THE Black Lives Matter movement in the US has not only triggered global outrage, it has also drawn attention to uncomfortable questions for nations across the world. In Pakistan, for instance, ‘colourism’ and ‘anti-blackness’ are deeply entrenched in the national consciousness though this remains largely unacknowledged by the general populace. This is unsurprising, considering this is a nation marred by systemic and societal exclusion and prejudice by citizens and towards citizens along every line imaginable — religious, ethnic, class, sectarian, linguistic, gender. It begs the question: how does the average citizen become so exclusionary and parochial when it comes to identity and outlook on the ‘self’ and the ‘other’?

Surely, the complex process of identity development begins at home. Yet, the view of the self is also influenced by schooling conditions. Schools are the official sites providing students with the tools to become fully realised citizens of the community. However, the development of worldviews is often overlooked in classrooms and is instead effectuated through the articulation of ‘norms’ in textbooks that help ‘define’ identity.

In Pakistan, the dominant national narrative, as told in public school textbooks, particularly Pakistan and Social Studies, English and Urdu, places emphasis on a cohesive identity that discourages dissent — with nationalism at the core of identity construction. Perhaps this is done in order to reconcile with a conflicted and fractured past. Yet, such a myopic articulation implicitly means observing any divergence as a threat.

Schools are part of a system permeated by inequality.

A homogenous Muslim Pakistani identity is emphasised by reiterating how Pakistanis are ‘different’ from all the other people in the world. The Grade 9 Pakistan Studies textbook of the Punjab Textbook Board begins with defining commonalities within all Pakistanis in terms of a shared religion (Islam), race (Muslim), residency (Pakistan) and customs (faith-based in nature). More than the extent of the religious content, it is the nature of it that is an issue of debate, since there is a focus on seeing all identities other than Muslim as the ‘other’.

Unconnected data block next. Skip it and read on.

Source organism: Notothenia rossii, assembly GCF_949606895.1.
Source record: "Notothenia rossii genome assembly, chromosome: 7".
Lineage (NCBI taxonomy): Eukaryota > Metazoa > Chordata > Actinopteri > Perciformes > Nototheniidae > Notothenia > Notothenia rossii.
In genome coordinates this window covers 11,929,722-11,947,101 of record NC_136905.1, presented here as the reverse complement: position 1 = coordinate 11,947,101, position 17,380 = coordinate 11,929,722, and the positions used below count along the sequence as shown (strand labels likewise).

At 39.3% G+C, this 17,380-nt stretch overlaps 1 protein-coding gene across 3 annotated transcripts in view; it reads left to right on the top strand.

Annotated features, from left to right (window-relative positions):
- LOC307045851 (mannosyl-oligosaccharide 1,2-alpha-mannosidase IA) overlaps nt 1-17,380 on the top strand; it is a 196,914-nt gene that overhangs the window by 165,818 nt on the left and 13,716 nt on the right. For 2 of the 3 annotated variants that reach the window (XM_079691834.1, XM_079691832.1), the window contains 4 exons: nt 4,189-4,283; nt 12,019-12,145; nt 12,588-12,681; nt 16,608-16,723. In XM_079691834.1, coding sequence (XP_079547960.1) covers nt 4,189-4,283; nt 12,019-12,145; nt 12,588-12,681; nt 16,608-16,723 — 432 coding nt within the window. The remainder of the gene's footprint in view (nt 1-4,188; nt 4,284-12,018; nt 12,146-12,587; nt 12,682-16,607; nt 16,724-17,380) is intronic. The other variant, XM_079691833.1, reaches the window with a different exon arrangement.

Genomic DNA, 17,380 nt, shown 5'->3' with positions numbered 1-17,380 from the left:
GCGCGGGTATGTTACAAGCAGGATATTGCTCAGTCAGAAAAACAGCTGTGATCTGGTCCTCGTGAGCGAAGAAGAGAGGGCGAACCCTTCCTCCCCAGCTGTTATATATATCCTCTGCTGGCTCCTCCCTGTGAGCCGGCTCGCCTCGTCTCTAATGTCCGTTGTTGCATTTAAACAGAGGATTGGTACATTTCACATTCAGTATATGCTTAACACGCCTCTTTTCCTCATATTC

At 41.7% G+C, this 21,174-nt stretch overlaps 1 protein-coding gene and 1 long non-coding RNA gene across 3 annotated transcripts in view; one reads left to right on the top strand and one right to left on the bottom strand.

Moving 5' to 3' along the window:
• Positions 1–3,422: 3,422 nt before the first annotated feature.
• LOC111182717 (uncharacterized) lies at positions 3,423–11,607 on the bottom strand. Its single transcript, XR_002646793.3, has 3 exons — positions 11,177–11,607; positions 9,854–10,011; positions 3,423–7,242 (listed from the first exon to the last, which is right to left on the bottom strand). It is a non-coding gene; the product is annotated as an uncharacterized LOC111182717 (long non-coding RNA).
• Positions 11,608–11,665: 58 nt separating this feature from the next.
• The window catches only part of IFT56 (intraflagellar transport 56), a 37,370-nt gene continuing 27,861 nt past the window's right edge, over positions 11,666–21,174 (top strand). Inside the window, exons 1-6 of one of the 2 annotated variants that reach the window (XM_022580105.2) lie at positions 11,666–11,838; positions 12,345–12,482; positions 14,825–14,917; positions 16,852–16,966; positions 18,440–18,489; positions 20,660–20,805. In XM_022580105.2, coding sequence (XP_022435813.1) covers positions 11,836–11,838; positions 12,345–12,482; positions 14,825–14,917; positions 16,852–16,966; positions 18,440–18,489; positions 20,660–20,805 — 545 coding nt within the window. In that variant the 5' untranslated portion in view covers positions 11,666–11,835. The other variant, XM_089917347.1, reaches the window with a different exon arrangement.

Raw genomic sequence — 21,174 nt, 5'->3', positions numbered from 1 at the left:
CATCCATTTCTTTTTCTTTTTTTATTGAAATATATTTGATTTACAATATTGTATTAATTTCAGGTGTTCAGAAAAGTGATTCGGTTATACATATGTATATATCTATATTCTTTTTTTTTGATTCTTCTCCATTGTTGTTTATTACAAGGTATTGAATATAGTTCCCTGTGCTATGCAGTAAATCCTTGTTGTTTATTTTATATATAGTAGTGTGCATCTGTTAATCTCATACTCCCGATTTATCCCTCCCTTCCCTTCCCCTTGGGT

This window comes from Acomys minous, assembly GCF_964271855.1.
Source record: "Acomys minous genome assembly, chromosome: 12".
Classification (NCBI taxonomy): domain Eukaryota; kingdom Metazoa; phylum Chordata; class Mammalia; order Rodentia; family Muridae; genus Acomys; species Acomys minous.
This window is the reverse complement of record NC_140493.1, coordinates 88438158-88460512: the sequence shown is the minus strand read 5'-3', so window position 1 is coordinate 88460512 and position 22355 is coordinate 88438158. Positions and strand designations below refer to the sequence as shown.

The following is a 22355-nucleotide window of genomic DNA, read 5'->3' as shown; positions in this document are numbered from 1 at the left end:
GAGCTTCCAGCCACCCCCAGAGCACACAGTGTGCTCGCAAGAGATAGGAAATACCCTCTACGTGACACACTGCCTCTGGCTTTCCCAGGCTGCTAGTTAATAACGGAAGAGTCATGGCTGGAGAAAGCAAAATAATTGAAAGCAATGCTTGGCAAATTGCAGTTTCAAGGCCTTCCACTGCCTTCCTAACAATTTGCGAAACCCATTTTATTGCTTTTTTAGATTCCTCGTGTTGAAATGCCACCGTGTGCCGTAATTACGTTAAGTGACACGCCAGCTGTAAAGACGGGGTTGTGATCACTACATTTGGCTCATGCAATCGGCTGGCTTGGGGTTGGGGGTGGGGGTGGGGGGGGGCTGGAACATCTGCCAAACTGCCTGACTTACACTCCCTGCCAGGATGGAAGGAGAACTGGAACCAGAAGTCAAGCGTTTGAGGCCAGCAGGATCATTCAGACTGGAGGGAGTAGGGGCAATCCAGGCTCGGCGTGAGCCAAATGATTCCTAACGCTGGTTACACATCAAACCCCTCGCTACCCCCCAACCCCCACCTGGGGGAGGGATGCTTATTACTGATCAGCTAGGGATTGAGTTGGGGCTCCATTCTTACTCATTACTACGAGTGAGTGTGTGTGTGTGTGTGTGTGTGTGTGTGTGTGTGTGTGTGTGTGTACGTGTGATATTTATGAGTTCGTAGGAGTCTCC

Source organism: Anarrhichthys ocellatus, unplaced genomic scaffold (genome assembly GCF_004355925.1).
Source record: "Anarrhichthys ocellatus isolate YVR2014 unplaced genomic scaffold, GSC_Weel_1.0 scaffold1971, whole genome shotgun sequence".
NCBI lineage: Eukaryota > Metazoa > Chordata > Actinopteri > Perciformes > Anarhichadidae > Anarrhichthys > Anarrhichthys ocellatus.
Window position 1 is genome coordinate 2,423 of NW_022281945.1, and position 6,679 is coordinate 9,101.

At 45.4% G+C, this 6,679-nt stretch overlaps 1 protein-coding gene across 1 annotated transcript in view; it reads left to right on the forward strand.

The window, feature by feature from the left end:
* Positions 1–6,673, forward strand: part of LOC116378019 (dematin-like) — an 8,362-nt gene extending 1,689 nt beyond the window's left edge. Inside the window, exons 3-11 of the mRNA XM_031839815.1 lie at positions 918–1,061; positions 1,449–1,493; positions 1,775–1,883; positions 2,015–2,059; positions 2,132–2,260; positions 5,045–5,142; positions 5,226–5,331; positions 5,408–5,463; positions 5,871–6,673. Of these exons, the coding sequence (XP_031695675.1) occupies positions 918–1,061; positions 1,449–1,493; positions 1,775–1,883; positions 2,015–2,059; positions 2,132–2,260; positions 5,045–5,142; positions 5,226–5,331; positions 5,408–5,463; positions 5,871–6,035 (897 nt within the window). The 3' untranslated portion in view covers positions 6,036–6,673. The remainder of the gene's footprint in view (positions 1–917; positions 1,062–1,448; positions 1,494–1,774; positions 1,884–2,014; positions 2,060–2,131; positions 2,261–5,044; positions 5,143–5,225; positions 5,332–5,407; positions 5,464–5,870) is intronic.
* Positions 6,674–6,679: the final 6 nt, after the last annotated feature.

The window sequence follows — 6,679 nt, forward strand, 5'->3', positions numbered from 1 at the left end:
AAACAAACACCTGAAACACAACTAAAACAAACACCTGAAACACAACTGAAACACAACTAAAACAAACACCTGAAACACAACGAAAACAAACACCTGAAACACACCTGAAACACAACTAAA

The textbooks, particularly through the subject of history, frequently encompass stories of martyrdom and often glorify war, conveying the resultant need of violence in order to protect the homeland. The Grade 9 English textbook published by same textbook board devotes an entire unit to ‘patriotism’, where patriotism is synonymous with participating in wars.

The Pakistan Studies textbooks for Grade 10 contain details of historical conflicts with nations of other religious denominations, particularly the British (presented as the Christian ‘other’ during the independence struggle, and Indians (presented as the Hindu ‘other’) during the 1965, 1971 and Kargil wars. Consequently, trepidation over the possible dismantling of the Pakistani self is instilled in students, making many of them feel resentful towards outsiders who are seen as threatening their country’s existence.

But this idea of a cohesive identity is not restricted to religion; rather it has been extended to women being regarded as the gendered other through the use of masculinist terms. Take, for instance, the Grade 10 Pakistan Studies textbook of the KP board, which contains a section on a male-dominated society and the following quote: “In Pakistani society, men have a dominant position because they are responsible for the livelihood of the family.”

Gender-biased illustrations can be seen in textbooks in all provinces that depict women as confined to the domestic sphere or to particular types of work roles such as that of a doctor, nurse and tea­c­her and by often referring to females as the ‘mother of’, ‘wife of’ and ‘sister of’ rat­her than giving them their own individual identities. As education is often construc­ted with a predominant male Muslim subject in mind, those not conforming to the idea may be ‘othered’. This construction of a particular form of identity engenders a parochial lens through which to view the world and its citizens.

How do students recognise diversity when identity is constructed on the basis of such exclusionary terms? Schools, students and teachers are clearly part of a system permeated by inequality. The solution requires a refashioning of the collective consciousness at the level of education in terms that are not exclusionary, but accepting of tolerance and coexistence. It is this idea that should guide the development of new curricula and pedagogies — free from nationalistic, exclusionist and sectarian agendas.

At the same time, there is a need for education to teach students to develop a critical view of the ‘self’ and a tolerant view of the ‘other’. This is all the more pertinent at a time when the current government is planning to increase religious content in a uniform national curriculum.

The writer is a PhD candidate at University College London.

Twitter: @laraibniaz91

Published in Dawn, July 25th, 2020

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